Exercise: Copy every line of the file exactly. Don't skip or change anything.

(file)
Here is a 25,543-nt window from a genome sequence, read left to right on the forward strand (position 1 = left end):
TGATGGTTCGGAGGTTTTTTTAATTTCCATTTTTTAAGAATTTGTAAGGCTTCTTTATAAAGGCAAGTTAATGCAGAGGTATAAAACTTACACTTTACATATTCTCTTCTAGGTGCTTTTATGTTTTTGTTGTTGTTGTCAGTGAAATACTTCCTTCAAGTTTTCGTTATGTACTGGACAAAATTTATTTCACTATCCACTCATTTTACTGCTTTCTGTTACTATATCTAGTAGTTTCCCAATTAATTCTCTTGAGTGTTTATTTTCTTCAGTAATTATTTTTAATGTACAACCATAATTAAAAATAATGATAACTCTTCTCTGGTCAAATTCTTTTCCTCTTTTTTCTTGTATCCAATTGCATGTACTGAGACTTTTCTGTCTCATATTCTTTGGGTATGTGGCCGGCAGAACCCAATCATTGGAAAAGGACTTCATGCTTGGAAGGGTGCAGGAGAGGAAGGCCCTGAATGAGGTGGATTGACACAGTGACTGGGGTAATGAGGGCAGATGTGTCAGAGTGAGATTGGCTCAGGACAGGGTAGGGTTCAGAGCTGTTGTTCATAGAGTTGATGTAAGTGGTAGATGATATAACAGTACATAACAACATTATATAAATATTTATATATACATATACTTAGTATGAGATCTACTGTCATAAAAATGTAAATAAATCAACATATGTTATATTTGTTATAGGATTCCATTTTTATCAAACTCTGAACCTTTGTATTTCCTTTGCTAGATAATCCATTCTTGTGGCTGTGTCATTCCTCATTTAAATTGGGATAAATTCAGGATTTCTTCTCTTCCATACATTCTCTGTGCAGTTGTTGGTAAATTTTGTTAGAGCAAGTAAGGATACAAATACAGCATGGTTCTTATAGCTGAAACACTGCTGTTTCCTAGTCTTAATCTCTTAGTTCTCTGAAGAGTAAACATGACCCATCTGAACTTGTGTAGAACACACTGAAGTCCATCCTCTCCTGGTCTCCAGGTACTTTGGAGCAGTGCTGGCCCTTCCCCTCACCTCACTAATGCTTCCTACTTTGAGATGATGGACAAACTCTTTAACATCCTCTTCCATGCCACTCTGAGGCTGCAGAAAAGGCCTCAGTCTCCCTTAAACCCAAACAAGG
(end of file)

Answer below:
Here is a 25,543-nt window from a genome sequence, read left to right on the forward strand (position 1 = left end):
TGATGGTTCGGAGGTTTTTTTAATTTCCATTTTTTAAGAATTTGTAAGGCTTCTTTATAAAGGCAAGTTAATGCAGAGGTATAAAACTTACACTTTACATATTCTCTTCTAGGTGCTTTTATGTTTTTGTTGTTGTTGTCAGTGAAATACTTCCTTCAAGTTTTCGTTATGTACTGGACAAAATTTATTTCACTATCCACTCATTTTACTGCTTTCTGTTACTATATCTAGTAGTTTCCCAATTAATTCTCTTGAGTGTTTATTTTCTTCAGTAATTATTTTTAATGTACAACCATAATTAAAAATAATGATAACTCTTCTCTGGTCAAATTCTTTTCCTCTTTTTTCTTGTATCCAATTGCATGTACTGAGACTTTTCTGTCTCATATTCTTTGGGTATGTGGCCGGCAGAACCCAATCATTGGAAAAGGACTTCATGCTTGGAAGGGTGCAGGAGAGGAAGGCCCTGAATGAGGTGGATTGACACAGTGACTGGGGTAATGAGGGCAGATGTGTCAGAGTGAGATTGGCTCAGGACAGGGTAGGGTTCAGAGCTGTTGTTCATAGAGTTGATGTAAGTGGTAGATGATATAACAGTACATAACAACATTATATAAATATTTATATATACATATACTTAGTATGAGATCTACTGTCATAAAAATGTAAATAAATCAACATATGTTATATTTGTTATAGGATTCCATTTTTATCAAACTCTGAACCTTTGTATTTCCTTTGCTAGATAATCCATTCTTGTGGCTGTGTCATTCCTCATTTAAATTGGGATAAATTCAGGATTTCTTCTCTTCCATACATTCTCTGTGCAGTTGTTGGTAAATTTTGTTAGAGCAAGTAAGGATACAAATACAGCATGGTTCTTATAGCTGAAACACTGCTGTTTCCTAGTCTTAATCTCTTAGTTCTCTGAAGAGTAAACATGACCCATCTGAACTTGTGTAGAACACACTGAAGTCCATCCTCTCCTGGTCTCCAGGTACTTTGGAGCAGTGCTGGCCCTTCCCCTCACCTCACTAATGCTTCCTACTTTGAGATGATGGACAAACTCTTTAACATCCTCTTCCATGCCACTCTGAGGCTGCAGAAAAGGCCTCAGTCTCCCTTAAACCCAAACAAGG